Prices start at just over £22,000 for the SE trim, from where you add £1,250 to land the Sport version, another £750 for Luxury and then yet another £1,000 for the M Sport range-topper. All are mechanically identical in the bits that really matter. Even the SE gets an automatic tailgate, two-zone automatic air conditioning, rear Park Distance Control, BMW Emergency Call, a 40:20:40 split folding rear seat with electronic folding functionality and 60:40 sliding rear bench. There's also Bluetooth with USB interface and audio streaming functionality, BMW Professional radio with single CD player and 6.5-inch monitor, DAB digital radio, Performance Control, Comfort Go keyless engine start and Drive Performance Control with ECO PRO, Comfort and Sport modes are also included. Rain sensors with automatic headlight activation, a multi-function leather steering wheel & additional 12V power socket complete tan impressive equipment list. Upgrade to the Sport and you'll see gear like 17-inch alloy wheels, Sport front seats, LED ambient lighting, Black High-gloss trim and a few enhancements to the exterior styling. Luxury models deliver a different design of 17-inch alloys, Dakota leather upholstery, LED ambient lighting, chrome exterior highlights and wood trim. The M Sport models get an M Aerodynamics package, M Sport suspension and 18-inch M light-alloy wheels, complemented by an M leather steering wheel and specially upholstered sports seats.
You can buy a 218d diesel model which retails for just over £2,000 more, model for model, but you'd have to be cranking out an unholy annual mileage to make it pay off in terms of fuel savings. That's because this 218i gets some absolutely stellar figures and, as we've seen in the MINI, it's one of those engines that actually can approach the published numbers in real world scenarios, as long as you're not too lead-footed. To whit, BMW quotes 57.6mpg on the combined cycle with emissions rated at just 115g/km. The usual suite of BMW EfficientDynamics energy-saving features is responsible for making those vaguely implausible looking figures including Auto Start Stop and ECO PRO. When in ECO PRO mode the throttle response is adjusted to encourage a more economical driving style. The extra economy created in ECO PRO mode is fed back to the driver, with the in-car displays showing the additional number of miles achieved.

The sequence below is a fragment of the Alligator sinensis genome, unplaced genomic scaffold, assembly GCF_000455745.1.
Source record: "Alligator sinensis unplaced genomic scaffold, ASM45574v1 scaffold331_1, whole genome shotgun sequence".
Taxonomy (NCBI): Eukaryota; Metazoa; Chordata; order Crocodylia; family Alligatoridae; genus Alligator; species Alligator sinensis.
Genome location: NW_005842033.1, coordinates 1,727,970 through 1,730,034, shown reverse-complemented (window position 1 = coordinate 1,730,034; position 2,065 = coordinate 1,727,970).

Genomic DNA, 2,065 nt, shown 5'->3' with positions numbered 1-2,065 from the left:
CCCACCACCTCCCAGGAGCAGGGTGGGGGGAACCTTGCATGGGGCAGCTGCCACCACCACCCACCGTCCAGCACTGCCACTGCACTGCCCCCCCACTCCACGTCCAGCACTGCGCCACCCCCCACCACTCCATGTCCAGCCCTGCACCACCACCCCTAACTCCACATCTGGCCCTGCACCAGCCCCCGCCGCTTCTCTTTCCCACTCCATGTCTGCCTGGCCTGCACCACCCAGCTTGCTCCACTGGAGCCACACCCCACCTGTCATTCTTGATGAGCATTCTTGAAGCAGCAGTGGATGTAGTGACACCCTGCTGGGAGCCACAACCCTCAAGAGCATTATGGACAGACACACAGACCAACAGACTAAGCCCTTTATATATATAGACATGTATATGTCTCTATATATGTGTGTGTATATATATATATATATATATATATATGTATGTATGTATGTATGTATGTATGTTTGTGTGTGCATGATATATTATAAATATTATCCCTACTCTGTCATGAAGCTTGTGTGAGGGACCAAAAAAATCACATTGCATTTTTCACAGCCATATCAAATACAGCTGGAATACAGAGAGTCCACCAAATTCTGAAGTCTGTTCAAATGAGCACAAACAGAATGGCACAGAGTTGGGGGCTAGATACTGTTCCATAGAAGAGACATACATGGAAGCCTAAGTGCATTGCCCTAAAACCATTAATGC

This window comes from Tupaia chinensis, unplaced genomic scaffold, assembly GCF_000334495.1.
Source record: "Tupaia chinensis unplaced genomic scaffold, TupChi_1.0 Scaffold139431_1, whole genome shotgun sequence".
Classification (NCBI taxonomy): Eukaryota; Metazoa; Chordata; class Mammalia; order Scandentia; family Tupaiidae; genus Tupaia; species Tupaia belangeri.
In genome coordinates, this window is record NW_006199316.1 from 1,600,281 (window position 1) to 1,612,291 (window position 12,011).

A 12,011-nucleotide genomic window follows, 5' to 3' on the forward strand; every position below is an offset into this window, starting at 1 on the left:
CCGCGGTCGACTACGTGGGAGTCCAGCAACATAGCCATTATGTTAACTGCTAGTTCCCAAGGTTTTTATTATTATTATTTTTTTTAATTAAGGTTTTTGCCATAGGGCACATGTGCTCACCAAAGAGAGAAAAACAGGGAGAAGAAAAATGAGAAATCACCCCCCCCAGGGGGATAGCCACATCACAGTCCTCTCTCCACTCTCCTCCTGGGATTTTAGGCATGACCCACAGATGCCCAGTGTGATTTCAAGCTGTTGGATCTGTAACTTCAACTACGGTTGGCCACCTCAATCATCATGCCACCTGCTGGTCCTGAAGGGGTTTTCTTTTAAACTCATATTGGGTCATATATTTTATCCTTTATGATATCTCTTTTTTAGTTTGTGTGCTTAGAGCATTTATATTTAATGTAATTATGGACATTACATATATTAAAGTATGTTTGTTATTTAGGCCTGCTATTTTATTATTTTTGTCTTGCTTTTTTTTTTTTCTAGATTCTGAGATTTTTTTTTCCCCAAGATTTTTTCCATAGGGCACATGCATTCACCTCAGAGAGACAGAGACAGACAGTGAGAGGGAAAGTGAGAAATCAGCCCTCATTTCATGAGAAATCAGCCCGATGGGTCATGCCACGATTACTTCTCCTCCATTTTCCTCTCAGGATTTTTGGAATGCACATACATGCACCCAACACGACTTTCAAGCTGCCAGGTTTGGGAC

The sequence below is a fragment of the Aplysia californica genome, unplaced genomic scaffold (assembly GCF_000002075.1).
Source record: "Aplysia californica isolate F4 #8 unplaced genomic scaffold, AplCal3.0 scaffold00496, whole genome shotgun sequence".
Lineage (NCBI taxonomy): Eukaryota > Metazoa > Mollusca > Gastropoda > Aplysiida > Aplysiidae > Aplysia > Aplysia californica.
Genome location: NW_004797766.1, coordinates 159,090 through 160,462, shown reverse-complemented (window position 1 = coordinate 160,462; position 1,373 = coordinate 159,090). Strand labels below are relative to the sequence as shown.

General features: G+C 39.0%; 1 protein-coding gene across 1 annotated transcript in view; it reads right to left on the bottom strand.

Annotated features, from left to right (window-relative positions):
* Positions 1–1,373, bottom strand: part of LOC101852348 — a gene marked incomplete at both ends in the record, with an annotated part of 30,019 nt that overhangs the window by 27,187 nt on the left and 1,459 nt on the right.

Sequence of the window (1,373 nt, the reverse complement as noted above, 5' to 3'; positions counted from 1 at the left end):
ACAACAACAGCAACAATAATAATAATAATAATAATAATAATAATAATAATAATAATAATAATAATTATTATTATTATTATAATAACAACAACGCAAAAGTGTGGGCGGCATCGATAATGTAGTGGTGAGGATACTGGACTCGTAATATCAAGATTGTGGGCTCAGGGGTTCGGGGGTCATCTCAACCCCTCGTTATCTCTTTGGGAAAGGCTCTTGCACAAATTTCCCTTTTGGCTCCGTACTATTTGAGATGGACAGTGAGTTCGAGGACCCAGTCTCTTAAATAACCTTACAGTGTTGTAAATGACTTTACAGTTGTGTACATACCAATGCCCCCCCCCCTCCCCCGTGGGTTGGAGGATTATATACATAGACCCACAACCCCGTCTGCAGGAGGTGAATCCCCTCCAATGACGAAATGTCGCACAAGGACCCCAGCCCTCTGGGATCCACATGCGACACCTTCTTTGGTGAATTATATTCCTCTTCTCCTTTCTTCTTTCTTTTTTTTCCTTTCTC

The only constant is change, and it's a truism that applies to automotive manufacturing as much as anything else. Stick to dogma and you end up a footnote in the history books. That's why BMW's decision to market a front-wheel drive MPV is both brave and sensible. Of course, there are going to be old schoolers having a fit of the conniptions about it, but where would Porsche be without the Cayenne and where would Bentley be if it hadn't developed the Continental? Both cars were sniffed at by marque purists and both went on to save their respective companies. The 2 Series Tourer isn't a lifeline model in that regard; BMW is too healthy for that, but it nevertheless accesses a huge market sector from which Munich has been traditionally denied. The 218i model would seem to make the most sense for British customers. It's well-equipped, it's keenly priced and it brings a welcome touch of dynamism to a sector where many car makers have done quite well offering substandard fare. It looks like a few of them will have to seriously up their games from this point on.